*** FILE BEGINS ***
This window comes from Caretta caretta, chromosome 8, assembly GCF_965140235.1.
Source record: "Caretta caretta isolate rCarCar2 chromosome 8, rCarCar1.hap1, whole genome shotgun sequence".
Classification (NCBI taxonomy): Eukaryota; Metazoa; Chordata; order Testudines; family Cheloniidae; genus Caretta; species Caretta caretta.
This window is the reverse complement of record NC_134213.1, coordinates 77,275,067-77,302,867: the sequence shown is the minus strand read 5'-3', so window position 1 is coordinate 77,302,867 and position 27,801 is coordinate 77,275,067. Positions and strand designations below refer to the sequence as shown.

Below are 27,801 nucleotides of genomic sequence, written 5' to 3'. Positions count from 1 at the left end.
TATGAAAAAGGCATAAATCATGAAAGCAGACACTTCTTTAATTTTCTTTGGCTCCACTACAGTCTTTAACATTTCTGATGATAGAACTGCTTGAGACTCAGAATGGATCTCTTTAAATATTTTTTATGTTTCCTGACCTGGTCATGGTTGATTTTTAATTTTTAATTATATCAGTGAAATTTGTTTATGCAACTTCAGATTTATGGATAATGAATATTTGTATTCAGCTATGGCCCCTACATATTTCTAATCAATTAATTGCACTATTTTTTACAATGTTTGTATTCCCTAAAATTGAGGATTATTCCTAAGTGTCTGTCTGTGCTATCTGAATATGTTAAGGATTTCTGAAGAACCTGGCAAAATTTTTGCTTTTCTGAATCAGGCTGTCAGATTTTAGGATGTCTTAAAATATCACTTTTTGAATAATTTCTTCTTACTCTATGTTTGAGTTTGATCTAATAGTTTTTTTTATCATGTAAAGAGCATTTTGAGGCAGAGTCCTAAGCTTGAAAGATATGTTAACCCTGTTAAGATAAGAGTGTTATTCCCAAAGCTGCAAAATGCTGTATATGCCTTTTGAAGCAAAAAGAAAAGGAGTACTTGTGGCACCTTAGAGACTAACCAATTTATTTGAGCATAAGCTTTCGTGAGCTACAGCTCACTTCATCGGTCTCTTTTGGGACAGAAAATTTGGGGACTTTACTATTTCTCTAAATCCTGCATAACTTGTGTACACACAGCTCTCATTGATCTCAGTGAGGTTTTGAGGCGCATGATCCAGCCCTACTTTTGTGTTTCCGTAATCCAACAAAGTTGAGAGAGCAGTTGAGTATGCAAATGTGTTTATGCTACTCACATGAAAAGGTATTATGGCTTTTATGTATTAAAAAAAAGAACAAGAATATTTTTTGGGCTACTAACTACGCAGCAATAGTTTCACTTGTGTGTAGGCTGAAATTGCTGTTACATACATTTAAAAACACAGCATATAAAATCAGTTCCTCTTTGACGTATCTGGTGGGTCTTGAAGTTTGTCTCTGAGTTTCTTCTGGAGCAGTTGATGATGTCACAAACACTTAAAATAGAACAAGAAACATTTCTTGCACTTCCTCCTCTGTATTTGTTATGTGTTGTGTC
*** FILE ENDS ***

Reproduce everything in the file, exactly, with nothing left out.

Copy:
This window comes from Caretta caretta, chromosome 8, assembly GCF_965140235.1.
Source record: "Caretta caretta isolate rCarCar2 chromosome 8, rCarCar1.hap1, whole genome shotgun sequence".
Classification (NCBI taxonomy): Eukaryota; Metazoa; Chordata; order Testudines; family Cheloniidae; genus Caretta; species Caretta caretta.
This window is the reverse complement of record NC_134213.1, coordinates 77,275,067-77,302,867: the sequence shown is the minus strand read 5'-3', so window position 1 is coordinate 77,302,867 and position 27,801 is coordinate 77,275,067. Positions and strand designations below refer to the sequence as shown.

Below are 27,801 nucleotides of genomic sequence, written 5' to 3'. Positions count from 1 at the left end.
TATGAAAAAGGCATAAATCATGAAAGCAGACACTTCTTTAATTTTCTTTGGCTCCACTACAGTCTTTAACATTTCTGATGATAGAACTGCTTGAGACTCAGAATGGATCTCTTTAAATATTTTTTATGTTTCCTGACCTGGTCATGGTTGATTTTTAATTTTTAATTATATCAGTGAAATTTGTTTATGCAACTTCAGATTTATGGATAATGAATATTTGTATTCAGCTATGGCCCCTACATATTTCTAATCAATTAATTGCACTATTTTTTACAATGTTTGTATTCCCTAAAATTGAGGATTATTCCTAAGTGTCTGTCTGTGCTATCTGAATATGTTAAGGATTTCTGAAGAACCTGGCAAAATTTTTGCTTTTCTGAATCAGGCTGTCAGATTTTAGGATGTCTTAAAATATCACTTTTTGAATAATTTCTTCTTACTCTATGTTTGAGTTTGATCTAATAGTTTTTTTTATCATGTAAAGAGCATTTTGAGGCAGAGTCCTAAGCTTGAAAGATATGTTAACCCTGTTAAGATAAGAGTGTTATTCCCAAAGCTGCAAAATGCTGTATATGCCTTTTGAAGCAAAAAGAAAAGGAGTACTTGTGGCACCTTAGAGACTAACCAATTTATTTGAGCATAAGCTTTCGTGAGCTACAGCTCACTTCATCGGTCTCTTTTGGGACAGAAAATTTGGGGACTTTACTATTTCTCTAAATCCTGCATAACTTGTGTACACACAGCTCTCATTGATCTCAGTGAGGTTTTGAGGCGCATGATCCAGCCCTACTTTTGTGTTTCCGTAATCCAACAAAGTTGAGAGAGCAGTTGAGTATGCAAATGTGTTTATGCTACTCACATGAAAAGGTATTATGGCTTTTATGTATTAAAAAAAAGAACAAGAATATTTTTTGGGCTACTAACTACGCAGCAATAGTTTCACTTGTGTGTAGGCTGAAATTGCTGTTACATACATTTAAAAACACAGCATATAAAATCAGTTCCTCTTTGACGTATCTGGTGGGTCTTGAAGTTTGTCTCTGAGTTTCTTCTGGAGCAGTTGATGATGTCACAAACACTTAAAATAGAACAAGAAACATTTCTTGCACTTCCTCCTCTGTATTTGTTATGTGTTGTGTC